Take back (digital) control

GDPR: Keep calm and comply.

The week after next, Terence Kennedy will insist that Facebook deletes his digital indiscretions

SOON the world’s digital overlords will apparently hold 40 zettabytes of information on us.

No I don’t know what that means either, but when a colleague recently asked Facebook for all the information it held on him, he got nearly a gigabyte back. 

That’s the equivalent of 200 copies of the Bible in plain text, if you’re interested. Or not, if you’re an atheist.

Most alarming of all was that it listed every call he had ever made and every message he had ever sent. The good news is that this changes in a fortnight. At least it does for we Europeans, thanks to the acronym of the moment: GDPR. 

From May 25 the General Data Protection Regulation means that organisations may no longer treat us unilaterally as just so much advertising fodder, to be milked of every possible bit of personal information for their nefarious or even non-nefarious purposes. If they do, it’s goodbye €20 million or more in fines. 

The likes of Facebook, Amazon, Google or that popular anatomical research site Pornhub may not harvest our personal data without asking us, may not hit us with 40 screens of terms and conditions we cannot understand as an excuse, may not refuse to tell us what they know about us, and must delete it if we insist. I certainly do.

If they get hacked they have to ‘fess up’ within 72 hours. 

Not only may they merely store our details for a ‘reasonable’ time, but we will have the hitherto denied ‘right to be forgotten’ if we want to opt-out of any part of our brave new digital world.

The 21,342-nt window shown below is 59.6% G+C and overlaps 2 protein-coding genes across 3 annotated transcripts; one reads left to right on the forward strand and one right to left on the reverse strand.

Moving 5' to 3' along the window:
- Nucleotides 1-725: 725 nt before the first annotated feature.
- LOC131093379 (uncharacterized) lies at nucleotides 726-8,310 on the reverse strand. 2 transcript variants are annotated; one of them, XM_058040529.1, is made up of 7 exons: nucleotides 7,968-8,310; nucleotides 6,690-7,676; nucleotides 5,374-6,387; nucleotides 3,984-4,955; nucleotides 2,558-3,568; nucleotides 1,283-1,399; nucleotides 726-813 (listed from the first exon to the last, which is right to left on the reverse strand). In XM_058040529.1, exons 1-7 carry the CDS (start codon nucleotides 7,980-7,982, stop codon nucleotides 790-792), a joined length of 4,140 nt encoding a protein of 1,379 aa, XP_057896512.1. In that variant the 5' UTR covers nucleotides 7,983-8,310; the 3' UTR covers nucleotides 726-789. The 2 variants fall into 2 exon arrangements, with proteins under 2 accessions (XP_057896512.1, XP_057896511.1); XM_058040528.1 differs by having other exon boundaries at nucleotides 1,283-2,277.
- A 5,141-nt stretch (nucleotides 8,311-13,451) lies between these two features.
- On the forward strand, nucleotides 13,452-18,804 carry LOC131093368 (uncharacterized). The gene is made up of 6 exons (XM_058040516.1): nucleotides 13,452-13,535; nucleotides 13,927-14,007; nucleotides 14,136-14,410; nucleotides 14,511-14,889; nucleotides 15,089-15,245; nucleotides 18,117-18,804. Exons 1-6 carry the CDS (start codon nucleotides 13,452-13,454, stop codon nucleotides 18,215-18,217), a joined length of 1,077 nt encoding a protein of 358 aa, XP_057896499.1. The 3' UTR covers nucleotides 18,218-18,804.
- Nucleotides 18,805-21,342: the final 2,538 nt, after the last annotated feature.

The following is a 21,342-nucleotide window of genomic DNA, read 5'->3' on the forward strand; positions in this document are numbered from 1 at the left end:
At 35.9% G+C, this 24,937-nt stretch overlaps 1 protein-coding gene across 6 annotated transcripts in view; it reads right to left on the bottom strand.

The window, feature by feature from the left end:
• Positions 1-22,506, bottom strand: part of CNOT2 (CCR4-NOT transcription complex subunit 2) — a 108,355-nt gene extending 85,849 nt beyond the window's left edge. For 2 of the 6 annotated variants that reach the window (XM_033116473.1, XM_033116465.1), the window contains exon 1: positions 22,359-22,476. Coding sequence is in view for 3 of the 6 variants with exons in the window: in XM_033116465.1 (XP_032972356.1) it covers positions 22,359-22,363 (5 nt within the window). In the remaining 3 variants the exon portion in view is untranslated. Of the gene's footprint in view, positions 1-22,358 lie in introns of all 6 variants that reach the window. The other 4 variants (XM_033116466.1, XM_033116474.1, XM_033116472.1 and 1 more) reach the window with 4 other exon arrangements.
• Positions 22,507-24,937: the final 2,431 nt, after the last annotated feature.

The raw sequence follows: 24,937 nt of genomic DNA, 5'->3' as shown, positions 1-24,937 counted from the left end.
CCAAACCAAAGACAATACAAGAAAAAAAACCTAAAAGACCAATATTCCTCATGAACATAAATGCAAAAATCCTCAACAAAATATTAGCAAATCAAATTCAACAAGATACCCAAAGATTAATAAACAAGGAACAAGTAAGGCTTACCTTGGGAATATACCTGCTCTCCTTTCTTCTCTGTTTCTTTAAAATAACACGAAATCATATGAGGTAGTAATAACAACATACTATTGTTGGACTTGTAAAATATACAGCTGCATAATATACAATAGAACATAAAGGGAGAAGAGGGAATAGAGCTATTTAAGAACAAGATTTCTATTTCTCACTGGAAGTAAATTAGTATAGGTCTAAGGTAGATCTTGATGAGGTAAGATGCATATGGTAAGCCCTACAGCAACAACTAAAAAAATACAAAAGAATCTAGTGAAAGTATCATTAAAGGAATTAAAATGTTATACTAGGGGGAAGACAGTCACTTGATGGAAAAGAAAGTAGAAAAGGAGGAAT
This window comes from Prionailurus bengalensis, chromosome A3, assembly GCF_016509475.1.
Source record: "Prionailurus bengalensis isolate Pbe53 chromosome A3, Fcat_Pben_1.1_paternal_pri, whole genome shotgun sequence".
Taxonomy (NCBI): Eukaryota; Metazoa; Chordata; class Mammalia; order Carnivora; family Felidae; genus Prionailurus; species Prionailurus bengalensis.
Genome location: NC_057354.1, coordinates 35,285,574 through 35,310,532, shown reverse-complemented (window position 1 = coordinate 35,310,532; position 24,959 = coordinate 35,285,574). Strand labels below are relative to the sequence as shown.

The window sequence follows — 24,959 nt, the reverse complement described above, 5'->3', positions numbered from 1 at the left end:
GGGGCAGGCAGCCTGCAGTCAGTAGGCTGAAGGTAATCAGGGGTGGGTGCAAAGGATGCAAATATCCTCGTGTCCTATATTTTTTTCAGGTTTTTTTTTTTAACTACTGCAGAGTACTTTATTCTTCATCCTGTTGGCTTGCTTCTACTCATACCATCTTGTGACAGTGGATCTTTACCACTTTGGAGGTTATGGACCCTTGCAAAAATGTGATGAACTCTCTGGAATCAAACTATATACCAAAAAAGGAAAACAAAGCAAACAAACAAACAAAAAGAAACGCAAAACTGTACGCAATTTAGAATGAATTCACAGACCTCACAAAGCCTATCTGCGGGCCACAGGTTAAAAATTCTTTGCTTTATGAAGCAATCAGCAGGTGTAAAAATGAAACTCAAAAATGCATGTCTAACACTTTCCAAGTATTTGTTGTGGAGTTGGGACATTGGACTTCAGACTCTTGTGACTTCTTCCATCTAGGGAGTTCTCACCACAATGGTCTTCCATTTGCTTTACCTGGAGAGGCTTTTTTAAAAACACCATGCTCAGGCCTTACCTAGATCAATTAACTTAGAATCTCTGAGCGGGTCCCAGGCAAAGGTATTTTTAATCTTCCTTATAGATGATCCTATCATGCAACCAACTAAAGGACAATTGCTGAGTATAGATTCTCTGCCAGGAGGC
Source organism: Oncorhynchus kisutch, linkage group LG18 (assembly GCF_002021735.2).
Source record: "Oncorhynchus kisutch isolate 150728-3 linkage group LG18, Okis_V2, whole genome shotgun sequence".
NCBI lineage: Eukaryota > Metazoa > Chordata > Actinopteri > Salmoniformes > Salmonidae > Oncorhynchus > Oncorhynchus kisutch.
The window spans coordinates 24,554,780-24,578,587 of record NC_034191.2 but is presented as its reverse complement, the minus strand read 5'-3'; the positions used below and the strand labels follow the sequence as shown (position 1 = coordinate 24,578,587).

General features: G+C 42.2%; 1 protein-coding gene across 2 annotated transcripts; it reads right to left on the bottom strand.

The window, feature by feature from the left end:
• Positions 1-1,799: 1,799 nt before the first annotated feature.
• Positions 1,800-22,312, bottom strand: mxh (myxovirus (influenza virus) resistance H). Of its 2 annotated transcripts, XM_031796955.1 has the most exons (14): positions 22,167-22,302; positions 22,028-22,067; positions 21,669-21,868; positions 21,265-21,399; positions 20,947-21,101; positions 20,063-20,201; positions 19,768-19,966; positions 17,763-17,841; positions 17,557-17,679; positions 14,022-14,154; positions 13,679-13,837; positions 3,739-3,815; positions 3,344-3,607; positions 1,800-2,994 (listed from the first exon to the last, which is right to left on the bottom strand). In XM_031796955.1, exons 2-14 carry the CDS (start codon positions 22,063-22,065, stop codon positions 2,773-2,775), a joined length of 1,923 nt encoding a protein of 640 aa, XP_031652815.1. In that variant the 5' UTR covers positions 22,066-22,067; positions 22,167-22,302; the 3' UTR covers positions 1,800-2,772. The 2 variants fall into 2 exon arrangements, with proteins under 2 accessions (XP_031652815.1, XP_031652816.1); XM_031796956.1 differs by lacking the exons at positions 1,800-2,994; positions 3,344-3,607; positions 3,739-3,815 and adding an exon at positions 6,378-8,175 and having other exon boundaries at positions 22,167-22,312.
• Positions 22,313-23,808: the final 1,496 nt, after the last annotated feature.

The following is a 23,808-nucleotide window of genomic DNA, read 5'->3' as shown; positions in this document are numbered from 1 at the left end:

It’s not just our direct personal data which is affected. Anything which could be identified directly back to us may not be collected without our explicit consent. That includes the ‘IP address’ which pinpoints your specific computer or phone even if you think you operate online anonymously.

The good news for non-Europeans is also that the GDPR will reverberate far beyond the old world’s borders. Any company has to comply when doing business with Europe (here’s lookin’ at you Facebook and Google).

So: The Empire Fights Back? Will it all make a difference where online privacy has devalued more than a Zimbabwean dollar?

A recent survey revealed that 32 per cent of the respondents intend to ask at least one organisation exactly what information it holds on them. 

I will certainly be asking Google to delete details of all those searches I did back then on performance-enhancing substances undetectable by local Scrabble clubs. Purely for scientific purposes, you understand. 



WE’VE all seen those ads which mysteriously track us right across the internet – irritatingly offering to sell us the very item we just bought.

But it’s not just GCHQ, the NSA or even the former KGB who’d like to track us physically too. Soon we might pass the supermarket and our phone might entreat us to buy today’s special on biodegradable crumpets.

The GDPR doesn’t (yet) tackle the thorny issue of surveillance, but it’s coming. Proposed legislation hopes to take the next step: banning surveillance unless you agree. 

Would anyone, other than ‘helicopter’ parents obsessing where their children are 24/7? Or a nurse keeping tabs on someone like my granddad, whose 105th birthday we celebrated this week? (Though sadly he died at 62).